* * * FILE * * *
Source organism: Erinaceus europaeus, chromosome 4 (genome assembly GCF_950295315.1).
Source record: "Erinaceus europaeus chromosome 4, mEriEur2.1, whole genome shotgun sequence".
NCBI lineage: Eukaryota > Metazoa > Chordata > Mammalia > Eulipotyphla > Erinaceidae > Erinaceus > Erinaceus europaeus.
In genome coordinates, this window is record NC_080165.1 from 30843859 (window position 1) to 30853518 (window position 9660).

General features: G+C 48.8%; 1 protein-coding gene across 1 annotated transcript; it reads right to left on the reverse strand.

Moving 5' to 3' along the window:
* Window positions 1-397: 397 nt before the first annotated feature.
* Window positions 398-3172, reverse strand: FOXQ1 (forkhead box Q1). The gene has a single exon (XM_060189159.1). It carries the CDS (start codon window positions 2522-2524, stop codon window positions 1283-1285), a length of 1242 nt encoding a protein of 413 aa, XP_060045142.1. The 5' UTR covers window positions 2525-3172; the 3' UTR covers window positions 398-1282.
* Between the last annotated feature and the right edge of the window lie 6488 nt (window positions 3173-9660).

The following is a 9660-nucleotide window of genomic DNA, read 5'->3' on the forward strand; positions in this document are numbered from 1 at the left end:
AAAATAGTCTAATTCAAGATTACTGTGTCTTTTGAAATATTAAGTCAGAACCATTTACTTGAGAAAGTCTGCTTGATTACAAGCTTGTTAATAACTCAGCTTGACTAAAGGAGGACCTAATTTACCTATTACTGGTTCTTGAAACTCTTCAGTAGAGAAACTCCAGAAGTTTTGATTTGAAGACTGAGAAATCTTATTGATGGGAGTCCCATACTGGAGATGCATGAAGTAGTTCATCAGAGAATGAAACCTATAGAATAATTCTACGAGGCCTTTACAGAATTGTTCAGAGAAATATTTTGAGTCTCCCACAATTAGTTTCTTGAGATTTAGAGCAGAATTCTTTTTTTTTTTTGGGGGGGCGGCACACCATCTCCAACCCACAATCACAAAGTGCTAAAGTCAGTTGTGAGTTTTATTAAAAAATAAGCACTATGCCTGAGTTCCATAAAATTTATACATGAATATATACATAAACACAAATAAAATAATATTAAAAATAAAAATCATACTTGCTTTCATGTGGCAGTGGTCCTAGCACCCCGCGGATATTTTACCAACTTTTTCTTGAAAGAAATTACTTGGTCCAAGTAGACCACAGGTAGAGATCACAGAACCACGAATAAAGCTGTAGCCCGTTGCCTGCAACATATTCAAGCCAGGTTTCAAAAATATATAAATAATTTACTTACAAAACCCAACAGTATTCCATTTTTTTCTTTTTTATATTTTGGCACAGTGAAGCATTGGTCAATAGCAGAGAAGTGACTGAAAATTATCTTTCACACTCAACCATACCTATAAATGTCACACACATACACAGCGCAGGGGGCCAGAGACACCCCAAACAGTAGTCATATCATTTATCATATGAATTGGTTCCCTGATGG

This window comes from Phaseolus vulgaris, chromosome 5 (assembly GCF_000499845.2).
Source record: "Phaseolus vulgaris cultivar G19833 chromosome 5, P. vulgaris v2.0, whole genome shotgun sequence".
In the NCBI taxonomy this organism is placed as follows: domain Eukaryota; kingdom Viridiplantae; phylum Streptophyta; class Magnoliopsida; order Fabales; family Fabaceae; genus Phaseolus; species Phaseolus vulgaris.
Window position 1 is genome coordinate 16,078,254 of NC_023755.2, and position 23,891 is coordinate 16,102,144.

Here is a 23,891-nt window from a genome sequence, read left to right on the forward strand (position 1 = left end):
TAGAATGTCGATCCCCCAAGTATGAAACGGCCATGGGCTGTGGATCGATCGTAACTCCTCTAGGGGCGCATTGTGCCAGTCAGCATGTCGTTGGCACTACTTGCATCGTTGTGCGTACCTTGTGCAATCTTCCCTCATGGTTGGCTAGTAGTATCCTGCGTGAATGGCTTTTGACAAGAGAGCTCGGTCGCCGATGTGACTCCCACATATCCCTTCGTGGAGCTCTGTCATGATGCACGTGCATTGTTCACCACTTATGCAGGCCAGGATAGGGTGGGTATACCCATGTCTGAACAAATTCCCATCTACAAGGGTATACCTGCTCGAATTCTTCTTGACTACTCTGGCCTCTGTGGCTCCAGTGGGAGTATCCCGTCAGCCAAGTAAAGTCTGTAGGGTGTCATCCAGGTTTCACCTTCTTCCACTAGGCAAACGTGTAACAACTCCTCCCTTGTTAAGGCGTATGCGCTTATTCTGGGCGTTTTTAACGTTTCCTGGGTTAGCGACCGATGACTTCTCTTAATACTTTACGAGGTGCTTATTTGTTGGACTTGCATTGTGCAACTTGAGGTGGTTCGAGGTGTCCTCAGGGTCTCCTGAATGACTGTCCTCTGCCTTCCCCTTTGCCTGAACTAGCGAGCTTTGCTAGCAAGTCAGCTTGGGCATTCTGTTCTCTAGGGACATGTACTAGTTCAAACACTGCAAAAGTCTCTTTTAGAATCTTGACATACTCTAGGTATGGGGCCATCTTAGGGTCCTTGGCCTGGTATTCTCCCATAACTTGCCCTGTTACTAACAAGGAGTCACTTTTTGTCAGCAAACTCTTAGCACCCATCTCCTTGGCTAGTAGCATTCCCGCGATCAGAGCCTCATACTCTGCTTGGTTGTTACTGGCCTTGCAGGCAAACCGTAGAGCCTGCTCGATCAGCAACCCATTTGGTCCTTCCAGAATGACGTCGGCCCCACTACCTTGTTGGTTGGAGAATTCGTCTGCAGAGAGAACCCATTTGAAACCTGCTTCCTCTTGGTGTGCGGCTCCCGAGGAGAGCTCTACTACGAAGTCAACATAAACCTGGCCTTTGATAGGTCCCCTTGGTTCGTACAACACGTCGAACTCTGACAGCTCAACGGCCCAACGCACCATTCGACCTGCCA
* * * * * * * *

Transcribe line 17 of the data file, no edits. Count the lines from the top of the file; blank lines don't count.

TAGAATGTCGATCCCCCAAGTATGAAACGGCCATGGGCTGTGGATCGATCGTAACTCCTCTAGGGGCGCATTGTGCCAGTCAGCATGTCGTTGGCACTACTTGCATCGTTGTGCGTACCTTGTGCAATCTTCCCTCATGGTTGGCTAGTAGTATCCTGCGTGAATGGCTTTTGACAAGAGAGCTCGGTCGCCGATGTGACTCCCACATATCCCTTCGTGGAGCTCTGTCATGATGCACGTGCATTGTTCACCACTTATGCAGGCCAGGATAGGGTGGGTATACCCATGTCTGAACAAATTCCCATCTACAAGGGTATACCTGCTCGAATTCTTCTTGACTACTCTGGCCTCTGTGGCTCCAGTGGGAGTATCCCGTCAGCCAAGTAAAGTCTGTAGGGTGTCATCCAGGTTTCACCTTCTTCCACTAGGCAAACGTGTAACAACTCCTCCCTTGTTAAGGCGTATGCGCTTATTCTGGGCGTTTTTAACGTTTCCTGGGTTAGCGACCGATGACTTCTCTTAATACTTTACGAGGTGCTTATTTGTTGGACTTGCATTGTGCAACTTGAGGTGGTTCGAGGTGTCCTCAGGGTCTCCTGAATGACTGTCCTCTGCCTTCCCCTTTGCCTGAACTAGCGAGCTTTGCTAGCAAGTCAGCTTGGGCATTCTGTTCTCTAGGGACATGTACTAGTTCAAACACTGCAAAAGTCTCTTTTAGAATCTTGACATACTCTAGGTATGGGGCCATCTTAGGGTCCTTGGCCTGGTATTCTCCCATAACTTGCCCTGTTACTAACAAGGAGTCACTTTTTGTCAGCAAACTCTTAGCACCCATCTCCTTGGCTAGTAGCATTCCCGCGATCAGAGCCTCATACTCTGCTTGGTTGTTACTGGCCTTGCAGGCAAACCGTAGAGCCTGCTCGATCAGCAACCCATTTGGTCCTTCCAGAATGACGTCGGCCCCACTACCTTGTTGGTTGGAGAATTCGTCTGCAGAGAGAACCCATTTGAAACCTGCTTCCTCTTGGTGTGCGGCTCCCGAGGAGAGCTCTACTACGAAGTCAACATAAACCTGGCCTTTGATAGGTCCCCTTGGTTCGTACAACACGTCGAACTCTGACAGCTCAACGGCCCAACGCACCATTCGACCTGCCA